Re: Product and Summation sign

• To: mathgroup at smc.vnet.net
• Subject: [mg66840] Re: Product and Summation sign
• From: actuary at mchsi.com
• Date: Thu, 1 Jun 2006 06:54:46 -0400 (EDT)
• References: <e5jrpn\$dul\$1@smc.vnet.net>
• Sender: owner-wri-mathgroup at wolfram.com

```I  would like to thank everyone for responding to my question but a
special thanks goes to Bill Rowe.  His comments not only answered my
understanding of Mathematica.

Thanks

Larry

Bill Rowe wrote:
> On 5/30/06 at 5:48 AM, actuary at mchsi.com wrote:
>
> >While a Mathematica user for some time,  use has been limited to
> >number crunching and not symbolic manipulations.  I started to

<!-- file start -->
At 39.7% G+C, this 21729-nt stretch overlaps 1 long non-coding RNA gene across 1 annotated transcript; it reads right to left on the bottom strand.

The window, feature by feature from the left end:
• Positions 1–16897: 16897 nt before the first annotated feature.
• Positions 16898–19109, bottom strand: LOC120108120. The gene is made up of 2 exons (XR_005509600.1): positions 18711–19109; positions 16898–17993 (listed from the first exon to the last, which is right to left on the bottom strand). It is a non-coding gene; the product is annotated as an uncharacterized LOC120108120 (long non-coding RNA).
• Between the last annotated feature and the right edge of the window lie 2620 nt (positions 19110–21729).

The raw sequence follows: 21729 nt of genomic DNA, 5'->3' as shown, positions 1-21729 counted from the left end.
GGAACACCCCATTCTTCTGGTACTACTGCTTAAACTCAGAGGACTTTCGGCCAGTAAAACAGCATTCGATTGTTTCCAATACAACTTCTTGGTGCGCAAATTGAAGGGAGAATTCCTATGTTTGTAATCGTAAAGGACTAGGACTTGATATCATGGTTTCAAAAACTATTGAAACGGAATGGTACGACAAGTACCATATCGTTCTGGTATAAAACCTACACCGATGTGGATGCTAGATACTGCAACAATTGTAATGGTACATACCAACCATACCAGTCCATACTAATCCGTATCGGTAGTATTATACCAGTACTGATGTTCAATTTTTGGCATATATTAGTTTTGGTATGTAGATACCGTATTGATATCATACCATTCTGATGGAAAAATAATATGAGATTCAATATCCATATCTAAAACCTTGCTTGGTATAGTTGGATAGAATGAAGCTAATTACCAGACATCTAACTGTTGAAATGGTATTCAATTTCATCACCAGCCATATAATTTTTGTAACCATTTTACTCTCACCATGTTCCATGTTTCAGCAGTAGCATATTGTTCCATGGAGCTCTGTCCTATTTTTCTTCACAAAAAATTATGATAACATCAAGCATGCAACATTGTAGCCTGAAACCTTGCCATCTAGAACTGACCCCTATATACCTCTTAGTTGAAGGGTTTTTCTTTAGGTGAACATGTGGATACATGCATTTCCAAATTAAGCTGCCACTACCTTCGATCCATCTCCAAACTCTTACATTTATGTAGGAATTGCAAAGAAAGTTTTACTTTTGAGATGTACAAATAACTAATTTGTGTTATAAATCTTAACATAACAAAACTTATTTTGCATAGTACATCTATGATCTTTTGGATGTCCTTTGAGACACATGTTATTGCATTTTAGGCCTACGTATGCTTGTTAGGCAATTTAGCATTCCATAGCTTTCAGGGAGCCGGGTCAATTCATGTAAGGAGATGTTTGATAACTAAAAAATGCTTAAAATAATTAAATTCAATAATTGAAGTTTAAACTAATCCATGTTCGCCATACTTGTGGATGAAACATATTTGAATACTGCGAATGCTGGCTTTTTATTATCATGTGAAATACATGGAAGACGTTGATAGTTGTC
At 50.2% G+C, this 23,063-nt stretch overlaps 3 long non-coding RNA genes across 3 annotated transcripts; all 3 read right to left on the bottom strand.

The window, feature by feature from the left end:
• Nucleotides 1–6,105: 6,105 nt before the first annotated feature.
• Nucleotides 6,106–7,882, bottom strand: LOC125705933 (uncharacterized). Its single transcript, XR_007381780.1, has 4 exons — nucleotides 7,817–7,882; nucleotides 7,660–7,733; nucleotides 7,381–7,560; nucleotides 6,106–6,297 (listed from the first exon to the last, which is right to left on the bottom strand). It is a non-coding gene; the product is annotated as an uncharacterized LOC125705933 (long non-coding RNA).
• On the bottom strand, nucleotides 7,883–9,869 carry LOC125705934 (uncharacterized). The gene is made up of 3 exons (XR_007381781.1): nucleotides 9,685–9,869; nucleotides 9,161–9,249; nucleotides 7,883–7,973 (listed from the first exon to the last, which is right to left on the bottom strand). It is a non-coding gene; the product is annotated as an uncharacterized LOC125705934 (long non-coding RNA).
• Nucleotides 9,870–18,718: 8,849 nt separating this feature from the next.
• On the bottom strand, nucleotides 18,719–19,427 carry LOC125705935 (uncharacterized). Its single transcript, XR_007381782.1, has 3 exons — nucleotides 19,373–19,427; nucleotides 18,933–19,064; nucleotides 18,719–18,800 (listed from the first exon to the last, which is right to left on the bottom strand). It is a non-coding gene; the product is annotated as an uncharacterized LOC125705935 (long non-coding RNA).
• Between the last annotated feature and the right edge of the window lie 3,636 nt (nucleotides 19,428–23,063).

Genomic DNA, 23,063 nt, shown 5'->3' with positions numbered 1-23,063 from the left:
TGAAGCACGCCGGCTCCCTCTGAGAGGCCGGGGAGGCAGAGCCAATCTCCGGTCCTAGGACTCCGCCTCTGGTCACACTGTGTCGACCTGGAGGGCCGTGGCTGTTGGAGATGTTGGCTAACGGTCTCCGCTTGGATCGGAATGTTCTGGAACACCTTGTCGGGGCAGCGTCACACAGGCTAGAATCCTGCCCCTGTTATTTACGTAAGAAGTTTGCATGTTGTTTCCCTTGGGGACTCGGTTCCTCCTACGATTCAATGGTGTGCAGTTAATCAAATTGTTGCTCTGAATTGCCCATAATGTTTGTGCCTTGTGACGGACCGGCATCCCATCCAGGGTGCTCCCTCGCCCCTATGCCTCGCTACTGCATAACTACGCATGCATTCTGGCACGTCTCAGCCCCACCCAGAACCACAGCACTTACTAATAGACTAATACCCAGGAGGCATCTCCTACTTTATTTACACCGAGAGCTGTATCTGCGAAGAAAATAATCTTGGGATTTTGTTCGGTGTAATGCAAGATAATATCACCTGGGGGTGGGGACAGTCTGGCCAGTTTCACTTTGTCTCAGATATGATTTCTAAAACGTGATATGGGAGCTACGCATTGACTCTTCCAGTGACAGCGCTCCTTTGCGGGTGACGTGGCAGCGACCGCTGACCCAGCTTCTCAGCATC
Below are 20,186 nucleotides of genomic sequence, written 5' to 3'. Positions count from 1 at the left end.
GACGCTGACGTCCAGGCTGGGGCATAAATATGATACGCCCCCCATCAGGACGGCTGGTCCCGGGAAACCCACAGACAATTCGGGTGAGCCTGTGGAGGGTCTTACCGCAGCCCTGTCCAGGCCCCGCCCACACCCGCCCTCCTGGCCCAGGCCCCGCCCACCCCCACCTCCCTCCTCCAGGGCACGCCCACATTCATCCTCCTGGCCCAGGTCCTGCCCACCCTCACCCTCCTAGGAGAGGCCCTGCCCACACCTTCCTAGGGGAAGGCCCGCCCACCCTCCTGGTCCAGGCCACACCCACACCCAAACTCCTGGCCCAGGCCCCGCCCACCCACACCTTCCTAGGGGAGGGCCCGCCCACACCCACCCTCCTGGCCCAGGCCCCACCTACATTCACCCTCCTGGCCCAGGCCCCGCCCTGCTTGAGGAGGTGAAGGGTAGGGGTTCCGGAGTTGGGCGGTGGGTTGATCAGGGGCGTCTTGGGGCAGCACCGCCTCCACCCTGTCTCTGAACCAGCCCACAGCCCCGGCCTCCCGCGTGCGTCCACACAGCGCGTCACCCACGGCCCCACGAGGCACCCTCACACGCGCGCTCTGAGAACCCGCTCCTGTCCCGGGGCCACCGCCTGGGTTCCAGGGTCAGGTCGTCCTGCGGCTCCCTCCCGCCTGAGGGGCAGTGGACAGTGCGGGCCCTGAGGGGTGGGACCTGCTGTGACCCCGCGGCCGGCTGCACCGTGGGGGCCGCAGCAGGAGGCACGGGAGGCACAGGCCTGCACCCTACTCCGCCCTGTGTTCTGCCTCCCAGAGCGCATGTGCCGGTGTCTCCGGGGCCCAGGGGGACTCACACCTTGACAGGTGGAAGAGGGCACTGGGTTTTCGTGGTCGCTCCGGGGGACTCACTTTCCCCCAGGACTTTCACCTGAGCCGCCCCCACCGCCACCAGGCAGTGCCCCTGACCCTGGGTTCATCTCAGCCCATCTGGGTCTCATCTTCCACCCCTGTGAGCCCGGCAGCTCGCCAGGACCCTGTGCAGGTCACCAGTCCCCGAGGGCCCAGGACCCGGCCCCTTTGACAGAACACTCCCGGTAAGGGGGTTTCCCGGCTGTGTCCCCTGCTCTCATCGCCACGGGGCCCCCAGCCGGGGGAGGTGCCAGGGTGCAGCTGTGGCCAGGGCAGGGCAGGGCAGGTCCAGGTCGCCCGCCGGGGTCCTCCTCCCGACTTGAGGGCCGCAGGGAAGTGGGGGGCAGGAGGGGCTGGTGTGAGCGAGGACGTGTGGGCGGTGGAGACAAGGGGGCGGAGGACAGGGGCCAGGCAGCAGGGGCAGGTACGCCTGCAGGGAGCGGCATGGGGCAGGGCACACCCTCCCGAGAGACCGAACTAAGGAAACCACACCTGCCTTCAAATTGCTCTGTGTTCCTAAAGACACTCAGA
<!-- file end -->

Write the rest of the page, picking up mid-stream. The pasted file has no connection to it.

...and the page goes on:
> >remedy this over the weekend.
>
> >I entered Sum[x[i],{i,1,50}] expecting to see a response with
> >Summation sign.  Instead the output was x[1}+x[2]+x[3]+.....
>
> >What do I need to do to get output that includes the Summation sign?
> >StandardForm was checked.
>
> By default, Mathematica attempts to evaluate any input. So, when you give definite limits for the Sum, the output is what you have seen. To get an output with the summation sign, you could use Hold to prevent evaluation of the summand, e.g.,
>
> Hold[Sum[x[i], {i, 1, 50}]] // TraditionalForm
>
> Alternatively, you could replace the upper limit with a variable, e.g.,
>
> s = Sum[x[i], {i, 1, n}] // TraditionalForm
>
> This second form tends to be more useful since you can use a replacement rule later to set the value of n, e.g.,
>
> s/.n->50
> --
> To reply via email subtract one hundred and four

```

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